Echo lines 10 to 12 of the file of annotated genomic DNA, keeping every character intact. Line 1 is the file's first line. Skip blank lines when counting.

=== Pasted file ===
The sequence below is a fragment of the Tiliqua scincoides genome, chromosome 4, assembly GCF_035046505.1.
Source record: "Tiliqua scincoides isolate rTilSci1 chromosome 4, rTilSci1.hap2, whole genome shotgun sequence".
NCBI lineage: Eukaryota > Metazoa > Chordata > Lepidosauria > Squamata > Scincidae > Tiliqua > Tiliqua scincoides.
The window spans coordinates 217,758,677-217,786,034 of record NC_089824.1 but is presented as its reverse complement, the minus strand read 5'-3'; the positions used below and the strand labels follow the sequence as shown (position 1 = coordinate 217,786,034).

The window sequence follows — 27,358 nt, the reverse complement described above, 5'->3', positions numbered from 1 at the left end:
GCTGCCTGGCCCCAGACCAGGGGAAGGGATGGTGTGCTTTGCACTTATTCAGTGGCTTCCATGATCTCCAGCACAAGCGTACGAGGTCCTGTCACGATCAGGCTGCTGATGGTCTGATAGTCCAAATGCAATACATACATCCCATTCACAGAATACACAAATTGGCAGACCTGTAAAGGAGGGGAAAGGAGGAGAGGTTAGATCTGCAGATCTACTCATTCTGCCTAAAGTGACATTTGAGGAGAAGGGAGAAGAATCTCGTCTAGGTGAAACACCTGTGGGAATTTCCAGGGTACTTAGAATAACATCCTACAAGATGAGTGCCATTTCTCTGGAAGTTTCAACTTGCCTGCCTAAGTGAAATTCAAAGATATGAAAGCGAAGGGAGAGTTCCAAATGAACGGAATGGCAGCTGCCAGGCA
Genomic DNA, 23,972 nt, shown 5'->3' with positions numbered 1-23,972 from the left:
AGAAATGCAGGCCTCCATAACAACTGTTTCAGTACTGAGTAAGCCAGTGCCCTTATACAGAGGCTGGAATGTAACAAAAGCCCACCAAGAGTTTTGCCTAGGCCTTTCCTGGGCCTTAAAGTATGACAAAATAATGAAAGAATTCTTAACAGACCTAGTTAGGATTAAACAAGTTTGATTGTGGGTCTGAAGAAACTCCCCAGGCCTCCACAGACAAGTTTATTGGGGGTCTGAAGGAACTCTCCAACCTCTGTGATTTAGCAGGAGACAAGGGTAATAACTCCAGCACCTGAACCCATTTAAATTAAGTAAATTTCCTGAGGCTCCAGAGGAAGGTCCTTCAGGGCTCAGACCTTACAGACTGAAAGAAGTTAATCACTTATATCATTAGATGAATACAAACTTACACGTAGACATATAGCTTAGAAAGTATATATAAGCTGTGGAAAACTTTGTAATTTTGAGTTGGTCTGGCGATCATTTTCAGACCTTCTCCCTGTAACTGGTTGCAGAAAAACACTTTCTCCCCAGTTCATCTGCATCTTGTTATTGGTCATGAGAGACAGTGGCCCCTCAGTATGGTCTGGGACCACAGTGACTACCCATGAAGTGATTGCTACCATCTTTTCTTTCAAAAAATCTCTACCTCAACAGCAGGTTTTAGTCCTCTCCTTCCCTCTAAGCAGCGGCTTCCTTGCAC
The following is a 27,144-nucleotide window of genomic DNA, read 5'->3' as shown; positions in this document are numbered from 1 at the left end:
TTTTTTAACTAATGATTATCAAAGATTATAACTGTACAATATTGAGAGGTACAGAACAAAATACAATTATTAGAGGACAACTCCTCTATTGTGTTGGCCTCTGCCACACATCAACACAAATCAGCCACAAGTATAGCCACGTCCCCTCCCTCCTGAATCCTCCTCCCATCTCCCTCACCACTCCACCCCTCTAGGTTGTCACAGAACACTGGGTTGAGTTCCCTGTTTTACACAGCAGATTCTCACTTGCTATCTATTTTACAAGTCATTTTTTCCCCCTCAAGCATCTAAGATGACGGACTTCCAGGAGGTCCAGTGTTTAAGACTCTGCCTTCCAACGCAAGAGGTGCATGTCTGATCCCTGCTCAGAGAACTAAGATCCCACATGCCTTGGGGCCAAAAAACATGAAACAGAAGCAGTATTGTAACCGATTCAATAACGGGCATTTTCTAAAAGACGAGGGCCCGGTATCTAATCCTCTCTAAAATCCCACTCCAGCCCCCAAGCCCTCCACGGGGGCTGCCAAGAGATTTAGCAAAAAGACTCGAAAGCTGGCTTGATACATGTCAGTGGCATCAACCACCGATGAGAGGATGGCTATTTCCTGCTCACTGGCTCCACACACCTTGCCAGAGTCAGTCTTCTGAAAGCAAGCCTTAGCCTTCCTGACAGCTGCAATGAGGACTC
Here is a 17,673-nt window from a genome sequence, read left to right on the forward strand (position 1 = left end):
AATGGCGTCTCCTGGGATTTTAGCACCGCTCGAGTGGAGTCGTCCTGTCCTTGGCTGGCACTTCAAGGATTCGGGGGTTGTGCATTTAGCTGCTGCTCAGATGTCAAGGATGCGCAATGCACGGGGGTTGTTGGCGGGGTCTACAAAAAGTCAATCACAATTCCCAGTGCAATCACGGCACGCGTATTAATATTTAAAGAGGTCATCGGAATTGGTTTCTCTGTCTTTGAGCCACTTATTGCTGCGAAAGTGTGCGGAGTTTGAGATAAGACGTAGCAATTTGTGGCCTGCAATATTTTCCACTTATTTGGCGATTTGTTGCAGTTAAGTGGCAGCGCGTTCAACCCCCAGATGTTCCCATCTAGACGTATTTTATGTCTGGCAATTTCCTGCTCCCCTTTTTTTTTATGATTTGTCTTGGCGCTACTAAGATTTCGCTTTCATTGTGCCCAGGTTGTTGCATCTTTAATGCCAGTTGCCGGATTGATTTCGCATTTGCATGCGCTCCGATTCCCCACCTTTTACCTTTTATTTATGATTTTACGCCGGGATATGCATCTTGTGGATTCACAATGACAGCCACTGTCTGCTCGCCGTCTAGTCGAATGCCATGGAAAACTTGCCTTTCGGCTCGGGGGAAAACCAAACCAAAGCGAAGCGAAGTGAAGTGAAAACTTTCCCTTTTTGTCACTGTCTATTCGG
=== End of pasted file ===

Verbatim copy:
TTTTTTAACTAATGATTATCAAAGATTATAACTGTACAATATTGAGAGGTACAGAACAAAATACAATTATTAGAGGACAACTCCTCTATTGTGTTGGCCTCTGCCACACATCAACACAAATCAGCCACAAGTATAGCCACGTCCCCTCCCTCCTGAATCCTCCTCCCATCTCCCTCACCACTCCACCCCTCTAGGTTGTCACAGAACACTGGGTTGAGTTCCCTGTTTTACACAGCAGATTCTCACTTGCTATCTATTTTACAAGTCATTTTTTCCCCCTCAAGCATCTAAGATGACGGACTTCCAGGAGGTCCAGTGTTTAAGACTCTGCCTTCCAACGCAAGAGGTGCATGTCTGATCCCTGCTCAGAGAACTAAGATCCCACATGCCTTGGGGCCAAAAAACATGAAACAGAAGCAGTATTGTAACCGATTCAATAACGGGCATTTTCTAAAAGACGAGGGCCCGGTATCTAATCCTCTCTAAAATCCCACTCCAGCCCCCAAGCCCTCCACGGGGGCTGCCAAGAGATTTAGCAAAAAGACTCGAAAGCTGGCTTGATACATGTCAGTGGCATCAACCACCGATGAGAGGATGGCTATTTCCTGCTCACTGGCTCCACACACCTTGCCAGAGTCAGTCTTCTGAAAGCAAGCCTTAGCCTTCCTGACAGCTGCAATGAGGACTC
Here is a 17,673-nt window from a genome sequence, read left to right on the forward strand (position 1 = left end):
AATGGCGTCTCCTGGGATTTTAGCACCGCTCGAGTGGAGTCGTCCTGTCCTTGGCTGGCACTTCAAGGATTCGGGGGTTGTGCATTTAGCTGCTGCTCAGATGTCAAGGATGCGCAATGCACGGGGGTTGTTGGCGGGGTCTACAAAAAGTCAATCACAATTCCCAGTGCAATCACGGCACGCGTATTAATATTTAAAGAGGTCATCGGAATTGGTTTCTCTGTCTTTGAGCCACTTATTGCTGCGAAAGTGTGCGGAGTTTGAGATAAGACGTAGCAATTTGTGGCCTGCAATATTTTCCACTTATTTGGCGATTTGTTGCAGTTAAGTGGCAGCGCGTTCAACCCCCAGATGTTCCCATCTAGACGTATTTTATGTCTGGCAATTTCCTGCTCCCCTTTTTTTTTATGATTTGTCTTGGCGCTACTAAGATTTCGCTTTCATTGTGCCCAGGTTGTTGCATCTTTAATGCCAGTTGCCGGATTGATTTCGCATTTGCATGCGCTCCGATTCCCCACCTTTTACCTTTTATTTATGATTTTACGCCGGGATATGCATCTTGTGGATTCACAATGACAGCCACTGTCTGCTCGCCGTCTAGTCGAATGCCATGGAAAACTTGCCTTTCGGCTCGGGGGAAAACCAAACCAAAGCGAAGCGAAGTGAAGTGAAAACTTTCCCTTTTTGTCACTGTCTATTCGG